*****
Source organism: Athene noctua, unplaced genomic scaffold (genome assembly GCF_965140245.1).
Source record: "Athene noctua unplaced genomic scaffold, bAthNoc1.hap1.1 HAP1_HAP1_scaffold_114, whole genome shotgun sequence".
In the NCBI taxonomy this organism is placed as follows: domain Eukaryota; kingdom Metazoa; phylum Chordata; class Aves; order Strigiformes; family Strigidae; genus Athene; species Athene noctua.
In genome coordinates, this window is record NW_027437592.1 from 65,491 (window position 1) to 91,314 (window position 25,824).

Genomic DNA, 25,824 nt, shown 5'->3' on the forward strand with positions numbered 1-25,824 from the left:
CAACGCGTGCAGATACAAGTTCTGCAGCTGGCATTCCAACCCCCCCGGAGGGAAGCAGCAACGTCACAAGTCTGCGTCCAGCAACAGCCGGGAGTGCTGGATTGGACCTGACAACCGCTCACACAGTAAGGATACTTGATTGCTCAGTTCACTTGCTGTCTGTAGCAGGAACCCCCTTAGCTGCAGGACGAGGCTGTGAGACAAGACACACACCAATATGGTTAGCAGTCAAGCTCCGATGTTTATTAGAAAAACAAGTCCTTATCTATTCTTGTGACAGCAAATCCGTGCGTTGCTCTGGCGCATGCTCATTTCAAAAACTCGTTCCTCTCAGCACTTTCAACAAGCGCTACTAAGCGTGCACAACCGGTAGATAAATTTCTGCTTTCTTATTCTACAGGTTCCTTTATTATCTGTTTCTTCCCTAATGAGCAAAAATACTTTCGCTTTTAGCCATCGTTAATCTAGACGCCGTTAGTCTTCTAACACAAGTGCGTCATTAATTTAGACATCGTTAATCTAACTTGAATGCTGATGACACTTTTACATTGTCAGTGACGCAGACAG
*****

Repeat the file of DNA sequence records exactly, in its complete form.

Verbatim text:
Source organism: Athene noctua, unplaced genomic scaffold (genome assembly GCF_965140245.1).
Source record: "Athene noctua unplaced genomic scaffold, bAthNoc1.hap1.1 HAP1_HAP1_scaffold_114, whole genome shotgun sequence".
In the NCBI taxonomy this organism is placed as follows: domain Eukaryota; kingdom Metazoa; phylum Chordata; class Aves; order Strigiformes; family Strigidae; genus Athene; species Athene noctua.
In genome coordinates, this window is record NW_027437592.1 from 65,491 (window position 1) to 91,314 (window position 25,824).

Genomic DNA, 25,824 nt, shown 5'->3' on the forward strand with positions numbered 1-25,824 from the left:
CAACGCGTGCAGATACAAGTTCTGCAGCTGGCATTCCAACCCCCCCGGAGGGAAGCAGCAACGTCACAAGTCTGCGTCCAGCAACAGCCGGGAGTGCTGGATTGGACCTGACAACCGCTCACACAGTAAGGATACTTGATTGCTCAGTTCACTTGCTGTCTGTAGCAGGAACCCCCTTAGCTGCAGGACGAGGCTGTGAGACAAGACACACACCAATATGGTTAGCAGTCAAGCTCCGATGTTTATTAGAAAAACAAGTCCTTATCTATTCTTGTGACAGCAAATCCGTGCGTTGCTCTGGCGCATGCTCATTTCAAAAACTCGTTCCTCTCAGCACTTTCAACAAGCGCTACTAAGCGTGCACAACCGGTAGATAAATTTCTGCTTTCTTATTCTACAGGTTCCTTTATTATCTGTTTCTTCCCTAATGAGCAAAAATACTTTCGCTTTTAGCCATCGTTAATCTAGACGCCGTTAGTCTTCTAACACAAGTGCGTCATTAATTTAGACATCGTTAATCTAACTTGAATGCTGATGACACTTTTACATTGTCAGTGACGCAGACAG